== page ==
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WEEKS o@ca.on.york_county.toronto.globe_and_mail 2007-11-17 published
MURDOCH, Gilbert Logan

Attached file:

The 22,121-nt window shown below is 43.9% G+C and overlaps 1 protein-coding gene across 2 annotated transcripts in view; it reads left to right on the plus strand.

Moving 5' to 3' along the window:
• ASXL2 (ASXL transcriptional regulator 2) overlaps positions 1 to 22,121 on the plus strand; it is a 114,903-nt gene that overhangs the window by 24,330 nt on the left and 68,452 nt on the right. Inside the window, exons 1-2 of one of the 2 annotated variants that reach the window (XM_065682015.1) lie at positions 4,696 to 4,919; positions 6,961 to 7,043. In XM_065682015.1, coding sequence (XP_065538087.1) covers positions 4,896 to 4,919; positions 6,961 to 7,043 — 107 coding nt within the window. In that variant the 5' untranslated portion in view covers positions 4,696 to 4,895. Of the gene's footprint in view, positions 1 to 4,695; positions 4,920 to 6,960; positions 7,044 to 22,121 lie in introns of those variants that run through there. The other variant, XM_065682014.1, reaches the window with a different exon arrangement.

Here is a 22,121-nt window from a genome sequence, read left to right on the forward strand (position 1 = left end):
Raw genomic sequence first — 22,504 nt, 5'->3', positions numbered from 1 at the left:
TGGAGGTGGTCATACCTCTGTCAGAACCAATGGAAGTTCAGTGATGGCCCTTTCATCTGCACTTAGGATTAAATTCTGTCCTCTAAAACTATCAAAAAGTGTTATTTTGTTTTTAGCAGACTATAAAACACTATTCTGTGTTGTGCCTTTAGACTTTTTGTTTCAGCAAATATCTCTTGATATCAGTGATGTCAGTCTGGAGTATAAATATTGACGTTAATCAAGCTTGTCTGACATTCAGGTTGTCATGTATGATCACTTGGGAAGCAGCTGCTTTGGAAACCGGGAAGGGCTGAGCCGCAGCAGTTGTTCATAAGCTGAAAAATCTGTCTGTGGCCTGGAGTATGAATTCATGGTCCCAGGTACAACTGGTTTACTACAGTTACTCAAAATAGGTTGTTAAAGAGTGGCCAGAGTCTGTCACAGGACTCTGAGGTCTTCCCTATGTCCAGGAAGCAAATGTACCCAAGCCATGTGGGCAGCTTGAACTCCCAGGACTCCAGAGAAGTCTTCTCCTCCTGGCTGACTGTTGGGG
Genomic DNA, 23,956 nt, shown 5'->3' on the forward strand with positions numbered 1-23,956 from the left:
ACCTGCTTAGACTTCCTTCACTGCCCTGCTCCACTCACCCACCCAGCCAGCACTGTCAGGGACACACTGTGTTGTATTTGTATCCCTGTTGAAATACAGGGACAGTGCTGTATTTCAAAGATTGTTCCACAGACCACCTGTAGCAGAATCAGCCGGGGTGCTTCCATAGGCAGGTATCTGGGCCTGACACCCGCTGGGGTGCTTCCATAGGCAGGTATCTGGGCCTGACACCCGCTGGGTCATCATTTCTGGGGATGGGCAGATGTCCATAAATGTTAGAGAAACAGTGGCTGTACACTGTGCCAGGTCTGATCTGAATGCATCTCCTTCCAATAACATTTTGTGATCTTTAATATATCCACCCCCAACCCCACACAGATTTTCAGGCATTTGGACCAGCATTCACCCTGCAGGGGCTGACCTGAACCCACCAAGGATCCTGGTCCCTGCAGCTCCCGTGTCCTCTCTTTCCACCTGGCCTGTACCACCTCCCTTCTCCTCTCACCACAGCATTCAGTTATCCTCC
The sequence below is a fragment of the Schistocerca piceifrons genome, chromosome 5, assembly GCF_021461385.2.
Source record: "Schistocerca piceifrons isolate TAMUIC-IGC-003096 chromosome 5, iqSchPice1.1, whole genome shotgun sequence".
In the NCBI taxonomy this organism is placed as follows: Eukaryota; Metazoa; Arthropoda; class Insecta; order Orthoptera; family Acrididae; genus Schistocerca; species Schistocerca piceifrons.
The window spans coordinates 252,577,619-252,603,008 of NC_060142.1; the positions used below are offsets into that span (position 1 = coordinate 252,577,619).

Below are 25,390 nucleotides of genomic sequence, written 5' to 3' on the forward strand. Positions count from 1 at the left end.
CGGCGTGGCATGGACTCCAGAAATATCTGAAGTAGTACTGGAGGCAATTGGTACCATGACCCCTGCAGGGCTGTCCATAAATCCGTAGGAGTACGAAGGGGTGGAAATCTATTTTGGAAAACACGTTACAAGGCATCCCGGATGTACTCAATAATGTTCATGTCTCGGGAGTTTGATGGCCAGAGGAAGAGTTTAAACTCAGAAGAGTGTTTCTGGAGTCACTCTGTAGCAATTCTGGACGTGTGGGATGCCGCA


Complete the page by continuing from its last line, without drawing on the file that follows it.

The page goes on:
Retired District Court Judge in the City of Peterborough passed peacefully on November 15, 2007 in his 92nd year at the Peterborough Regional Health Centre. He is survived by Mary, his devoted wife of 57 years. Also survived by loving sister, Sarah MURDOCH of Toronto and his beloved children John MURDOCH and wife Kim, Paul and wife Sharon, Peter and former wife Brenda, Anne MAZEROLLE and husband Michael and Jane CROCKER and husband Cy, along with his eight grandchildren. Born in Glasgow, Scotland, Gilbert immigrated to Canada with his family at the age of two in 1918, settling in Ottawa. He graduated from Glebe Collegiate, served in the Royal Canadian Air Force as a navigator in World War 2, graduated from Queens University and the Osgoode Hall Law School. Gilbert started his family with Mary in Oshawa and began his career as a young lawyer in 1951 with Creighton, Frazer and Drynan, later becoming a partner in the firm. He was appointed as Queen's Counsel in 1967 and subsequently appointed to the bench in 1976. He served his community in many ways as Chairman of the Board of Managers at Knox Presbyterian Church in Oshawa, as President of 420 Wing of the Royal Canadian Air Force Association, as alderman on the Oshawa City Council, as President of the Oshawa Rotary Club, and as a Board Member of the Peterborough Police Commission and the Peterborough Humane Society. Following his retirement from the District Court at age 75, Gilbert began three new jobs as an unemployment insurance adjudicator for the Federal Court, a judge in Small Claims Court as well as conducting pre-trials for the District Court. The man who so much enjoyed his work and contributing to the well-being of others will be lovingly missed and remembered by his family and many Friends. A memorial service will be held at Westdale United Church, 1509 Sherbrooke Street West, Peterborough, on Wednesday, November 21st, 2007 at 11: 00 a.m., Reverend Brad WEEKS officiating. A reception will follow the service. Arrangements entrusted to Kaye Funeral Home and Memorial Chapel, 539 George Street North, Peterborough.